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      1. Aren’t they marvelous little air dancers. Watching them always brings a smile to my face. I also love dragonflies. Learned the other day some dragonfly larvae can remain under water for as long as 5 years!

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        1. I love dragonflies too. I have even been able to coax them onto my finger if I move in very slow and nudge them off of the stick they are perched upon. They are fascinating. I didn’t know they can stay under water that long. Wow!

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          1. That 5 year period underscores the need for clean lakes/ponds, etc. Interesting fact about dragonflies (from wiseGeek):

            Despite having six legs like all insects, dragonflies can’t walk.

            The distinctive-looking dragonfly, with its eerie eyes and four paper-thin wings, is usually found flitting around lakes, ponds, and other wetlands, feeding on bothersome insects such as mosquitoes and flies. Dragonflies have six legs, but they cannot walk. Instead, the appendages are used for catching and holding prey, or for perching on plants.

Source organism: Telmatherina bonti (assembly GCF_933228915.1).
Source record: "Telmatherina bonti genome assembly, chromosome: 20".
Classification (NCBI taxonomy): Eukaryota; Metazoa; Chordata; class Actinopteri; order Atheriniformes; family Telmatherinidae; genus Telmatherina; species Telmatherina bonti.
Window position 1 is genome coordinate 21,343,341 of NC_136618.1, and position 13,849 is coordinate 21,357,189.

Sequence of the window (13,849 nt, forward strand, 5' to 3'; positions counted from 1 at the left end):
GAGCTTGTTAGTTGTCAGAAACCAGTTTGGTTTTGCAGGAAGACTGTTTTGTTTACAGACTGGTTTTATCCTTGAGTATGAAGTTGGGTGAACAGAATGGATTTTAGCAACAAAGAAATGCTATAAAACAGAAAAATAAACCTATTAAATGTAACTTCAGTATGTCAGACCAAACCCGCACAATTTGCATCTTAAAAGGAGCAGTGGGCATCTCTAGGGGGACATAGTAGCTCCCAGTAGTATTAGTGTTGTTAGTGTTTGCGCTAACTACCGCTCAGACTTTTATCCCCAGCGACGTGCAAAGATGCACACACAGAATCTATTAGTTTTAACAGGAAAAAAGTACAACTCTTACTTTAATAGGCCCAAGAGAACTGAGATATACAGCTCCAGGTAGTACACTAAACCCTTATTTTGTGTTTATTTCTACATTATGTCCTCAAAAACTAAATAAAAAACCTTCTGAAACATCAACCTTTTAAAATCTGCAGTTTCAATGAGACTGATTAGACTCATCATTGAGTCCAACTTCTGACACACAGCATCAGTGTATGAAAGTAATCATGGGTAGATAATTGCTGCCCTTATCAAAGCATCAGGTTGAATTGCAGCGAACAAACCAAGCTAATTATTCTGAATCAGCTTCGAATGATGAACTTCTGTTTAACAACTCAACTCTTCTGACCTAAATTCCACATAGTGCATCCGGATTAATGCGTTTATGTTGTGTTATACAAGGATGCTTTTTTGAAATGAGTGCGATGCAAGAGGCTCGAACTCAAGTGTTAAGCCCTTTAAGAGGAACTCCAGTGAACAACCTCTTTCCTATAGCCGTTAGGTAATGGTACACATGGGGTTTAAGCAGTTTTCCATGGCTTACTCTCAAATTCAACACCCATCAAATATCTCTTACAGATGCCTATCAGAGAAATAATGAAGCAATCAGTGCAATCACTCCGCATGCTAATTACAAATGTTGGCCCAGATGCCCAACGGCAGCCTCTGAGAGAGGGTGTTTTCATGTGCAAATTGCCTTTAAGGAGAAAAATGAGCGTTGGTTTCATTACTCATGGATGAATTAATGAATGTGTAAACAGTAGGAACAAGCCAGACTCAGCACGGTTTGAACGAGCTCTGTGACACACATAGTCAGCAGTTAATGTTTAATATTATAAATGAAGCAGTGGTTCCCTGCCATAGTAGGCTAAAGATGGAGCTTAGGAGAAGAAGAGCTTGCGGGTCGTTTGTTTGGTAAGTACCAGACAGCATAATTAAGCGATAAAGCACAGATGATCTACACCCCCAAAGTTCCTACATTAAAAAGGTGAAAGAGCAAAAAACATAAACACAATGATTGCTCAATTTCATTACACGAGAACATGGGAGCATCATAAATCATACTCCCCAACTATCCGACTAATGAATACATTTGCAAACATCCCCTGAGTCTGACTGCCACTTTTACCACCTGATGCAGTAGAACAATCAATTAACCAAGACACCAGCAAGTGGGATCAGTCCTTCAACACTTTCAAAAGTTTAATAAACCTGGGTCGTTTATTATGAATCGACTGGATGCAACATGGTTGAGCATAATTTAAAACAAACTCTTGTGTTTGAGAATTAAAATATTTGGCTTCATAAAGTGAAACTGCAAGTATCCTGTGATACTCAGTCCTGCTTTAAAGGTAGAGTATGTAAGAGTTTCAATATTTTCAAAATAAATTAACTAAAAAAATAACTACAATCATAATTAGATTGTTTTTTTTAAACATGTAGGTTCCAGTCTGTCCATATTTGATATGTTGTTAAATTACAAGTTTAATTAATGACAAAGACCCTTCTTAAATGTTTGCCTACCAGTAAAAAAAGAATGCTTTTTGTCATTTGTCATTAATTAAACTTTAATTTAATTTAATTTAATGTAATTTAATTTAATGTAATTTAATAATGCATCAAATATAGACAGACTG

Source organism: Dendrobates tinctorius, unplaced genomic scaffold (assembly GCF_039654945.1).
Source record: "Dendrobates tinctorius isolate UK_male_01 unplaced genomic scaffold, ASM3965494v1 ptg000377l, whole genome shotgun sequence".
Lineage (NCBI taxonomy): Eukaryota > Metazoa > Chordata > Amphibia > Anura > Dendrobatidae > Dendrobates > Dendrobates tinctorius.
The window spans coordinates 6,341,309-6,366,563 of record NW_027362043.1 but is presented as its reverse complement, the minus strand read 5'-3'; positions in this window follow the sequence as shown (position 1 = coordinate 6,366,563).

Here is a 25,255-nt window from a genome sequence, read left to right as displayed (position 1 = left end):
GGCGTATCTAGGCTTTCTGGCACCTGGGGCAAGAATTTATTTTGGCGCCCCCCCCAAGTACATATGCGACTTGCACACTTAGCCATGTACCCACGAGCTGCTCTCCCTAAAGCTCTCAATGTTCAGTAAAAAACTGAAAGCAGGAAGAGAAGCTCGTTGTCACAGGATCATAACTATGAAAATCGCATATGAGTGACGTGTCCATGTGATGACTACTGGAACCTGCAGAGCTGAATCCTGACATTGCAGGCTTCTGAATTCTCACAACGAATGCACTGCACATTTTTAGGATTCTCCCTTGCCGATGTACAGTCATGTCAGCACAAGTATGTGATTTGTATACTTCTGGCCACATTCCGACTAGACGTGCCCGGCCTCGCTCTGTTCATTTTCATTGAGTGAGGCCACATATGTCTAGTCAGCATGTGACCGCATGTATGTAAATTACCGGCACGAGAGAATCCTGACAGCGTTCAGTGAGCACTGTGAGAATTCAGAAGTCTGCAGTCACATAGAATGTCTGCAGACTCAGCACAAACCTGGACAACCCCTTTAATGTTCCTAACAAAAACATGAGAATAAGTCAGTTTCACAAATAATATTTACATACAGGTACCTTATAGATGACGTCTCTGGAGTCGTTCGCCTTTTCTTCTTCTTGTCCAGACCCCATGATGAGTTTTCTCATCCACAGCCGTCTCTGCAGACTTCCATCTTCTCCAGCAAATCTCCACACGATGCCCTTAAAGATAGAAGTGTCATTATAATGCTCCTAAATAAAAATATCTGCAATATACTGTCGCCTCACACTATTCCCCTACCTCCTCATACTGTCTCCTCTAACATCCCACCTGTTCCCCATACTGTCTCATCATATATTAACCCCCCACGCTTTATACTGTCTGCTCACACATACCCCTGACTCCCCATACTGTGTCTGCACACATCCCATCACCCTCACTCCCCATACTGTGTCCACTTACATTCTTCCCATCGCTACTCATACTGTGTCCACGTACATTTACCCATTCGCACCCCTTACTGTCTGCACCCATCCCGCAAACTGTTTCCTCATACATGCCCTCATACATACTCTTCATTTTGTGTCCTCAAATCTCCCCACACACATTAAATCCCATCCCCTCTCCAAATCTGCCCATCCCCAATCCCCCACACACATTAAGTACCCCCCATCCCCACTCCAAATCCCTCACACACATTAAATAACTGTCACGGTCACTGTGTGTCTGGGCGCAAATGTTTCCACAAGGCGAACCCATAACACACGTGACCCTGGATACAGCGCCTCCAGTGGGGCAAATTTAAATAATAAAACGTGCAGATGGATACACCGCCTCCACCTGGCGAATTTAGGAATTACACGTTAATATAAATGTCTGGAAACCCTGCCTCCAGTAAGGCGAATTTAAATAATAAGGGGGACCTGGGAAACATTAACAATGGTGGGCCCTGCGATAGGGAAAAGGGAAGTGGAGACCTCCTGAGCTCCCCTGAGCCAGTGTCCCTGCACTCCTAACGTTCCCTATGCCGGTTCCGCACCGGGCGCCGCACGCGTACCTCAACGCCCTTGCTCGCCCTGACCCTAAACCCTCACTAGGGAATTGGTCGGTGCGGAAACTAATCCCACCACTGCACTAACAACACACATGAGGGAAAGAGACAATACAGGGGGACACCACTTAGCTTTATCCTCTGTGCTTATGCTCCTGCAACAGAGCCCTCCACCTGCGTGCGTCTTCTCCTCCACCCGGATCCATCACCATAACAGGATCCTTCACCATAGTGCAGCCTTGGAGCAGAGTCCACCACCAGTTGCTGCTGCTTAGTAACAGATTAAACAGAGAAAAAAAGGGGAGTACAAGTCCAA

http://www.wisegeek.com/how-are-dragonflies-different-from-other-insects.htm

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            1. Unfortunately, we lack a garden here (small apt. building). A few days ago, I glanced out my upstairs bedroom window and saw 2 larger insects following each other. From the glint of their wings, I knew they were dragonflies. I haven’t seen many over the past few years. They made me smile.

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    1. Jane, I am in Southern New Jersey, very close to Philadelphia, PA, near Delaware, and quite near the coastline too. I love where I live. It is a bit congested because I live in a University town, but it only takes a few minutes to get out in the countryside.

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      1. Kathy, when you have a small slice of heaven, the trade off is congestion